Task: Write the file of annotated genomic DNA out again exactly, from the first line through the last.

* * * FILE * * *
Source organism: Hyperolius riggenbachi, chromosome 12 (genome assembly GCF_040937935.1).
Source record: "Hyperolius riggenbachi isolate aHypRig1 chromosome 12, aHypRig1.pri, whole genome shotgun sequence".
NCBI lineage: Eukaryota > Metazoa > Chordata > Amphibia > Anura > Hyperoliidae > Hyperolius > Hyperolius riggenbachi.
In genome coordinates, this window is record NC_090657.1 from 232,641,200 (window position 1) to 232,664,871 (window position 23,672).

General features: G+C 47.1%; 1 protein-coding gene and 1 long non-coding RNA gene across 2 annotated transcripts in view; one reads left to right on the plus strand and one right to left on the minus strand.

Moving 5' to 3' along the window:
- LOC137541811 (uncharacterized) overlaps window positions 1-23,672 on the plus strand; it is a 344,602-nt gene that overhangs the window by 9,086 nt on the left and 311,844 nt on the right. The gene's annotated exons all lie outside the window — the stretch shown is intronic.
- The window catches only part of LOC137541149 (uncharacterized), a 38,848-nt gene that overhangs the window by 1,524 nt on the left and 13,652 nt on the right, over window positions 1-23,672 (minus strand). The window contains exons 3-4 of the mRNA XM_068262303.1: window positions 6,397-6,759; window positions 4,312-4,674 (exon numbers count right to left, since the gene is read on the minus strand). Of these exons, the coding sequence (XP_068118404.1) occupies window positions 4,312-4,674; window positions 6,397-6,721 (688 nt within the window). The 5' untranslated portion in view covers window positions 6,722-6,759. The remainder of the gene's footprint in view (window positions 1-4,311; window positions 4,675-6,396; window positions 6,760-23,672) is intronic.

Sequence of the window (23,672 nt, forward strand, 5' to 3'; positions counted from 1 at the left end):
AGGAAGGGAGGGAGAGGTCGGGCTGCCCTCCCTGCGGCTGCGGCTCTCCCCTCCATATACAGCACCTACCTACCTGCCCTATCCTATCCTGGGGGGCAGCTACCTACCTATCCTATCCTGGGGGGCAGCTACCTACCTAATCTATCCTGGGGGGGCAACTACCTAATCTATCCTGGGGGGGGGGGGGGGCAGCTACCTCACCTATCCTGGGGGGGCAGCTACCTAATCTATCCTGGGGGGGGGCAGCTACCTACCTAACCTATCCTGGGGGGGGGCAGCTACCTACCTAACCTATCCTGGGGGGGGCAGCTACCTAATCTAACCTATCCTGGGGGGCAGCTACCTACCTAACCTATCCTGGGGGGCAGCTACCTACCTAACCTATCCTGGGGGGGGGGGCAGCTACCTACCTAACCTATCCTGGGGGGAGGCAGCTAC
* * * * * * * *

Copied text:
Source organism: Hyperolius riggenbachi, chromosome 12 (genome assembly GCF_040937935.1).
Source record: "Hyperolius riggenbachi isolate aHypRig1 chromosome 12, aHypRig1.pri, whole genome shotgun sequence".
NCBI lineage: Eukaryota > Metazoa > Chordata > Amphibia > Anura > Hyperoliidae > Hyperolius > Hyperolius riggenbachi.
In genome coordinates, this window is record NC_090657.1 from 232,641,200 (window position 1) to 232,664,871 (window position 23,672).

General features: G+C 47.1%; 1 protein-coding gene and 1 long non-coding RNA gene across 2 annotated transcripts in view; one reads left to right on the plus strand and one right to left on the minus strand.

Moving 5' to 3' along the window:
- LOC137541811 (uncharacterized) overlaps window positions 1-23,672 on the plus strand; it is a 344,602-nt gene that overhangs the window by 9,086 nt on the left and 311,844 nt on the right. The gene's annotated exons all lie outside the window — the stretch shown is intronic.
- The window catches only part of LOC137541149 (uncharacterized), a 38,848-nt gene that overhangs the window by 1,524 nt on the left and 13,652 nt on the right, over window positions 1-23,672 (minus strand). The window contains exons 3-4 of the mRNA XM_068262303.1: window positions 6,397-6,759; window positions 4,312-4,674 (exon numbers count right to left, since the gene is read on the minus strand). Of these exons, the coding sequence (XP_068118404.1) occupies window positions 4,312-4,674; window positions 6,397-6,721 (688 nt within the window). The 5' untranslated portion in view covers window positions 6,722-6,759. The remainder of the gene's footprint in view (window positions 1-4,311; window positions 4,675-6,396; window positions 6,760-23,672) is intronic.

Sequence of the window (23,672 nt, forward strand, 5' to 3'; positions counted from 1 at the left end):
AGGAAGGGAGGGAGAGGTCGGGCTGCCCTCCCTGCGGCTGCGGCTCTCCCCTCCATATACAGCACCTACCTACCTGCCCTATCCTATCCTGGGGGGCAGCTACCTACCTATCCTATCCTGGGGGGCAGCTACCTACCTAATCTATCCTGGGGGGGCAACTACCTAATCTATCCTGGGGGGGGGGGGGGGCAGCTACCTCACCTATCCTGGGGGGGCAGCTACCTAATCTATCCTGGGGGGGGGCAGCTACCTACCTAACCTATCCTGGGGGGGGGCAGCTACCTACCTAACCTATCCTGGGGGGGGCAGCTACCTAATCTAACCTATCCTGGGGGGCAGCTACCTACCTAACCTATCCTGGGGGGCAGCTACCTACCTAACCTATCCTGGGGGGGGGGGCAGCTACCTACCTAACCTATCCTGGGGGGAGGCAGCTAC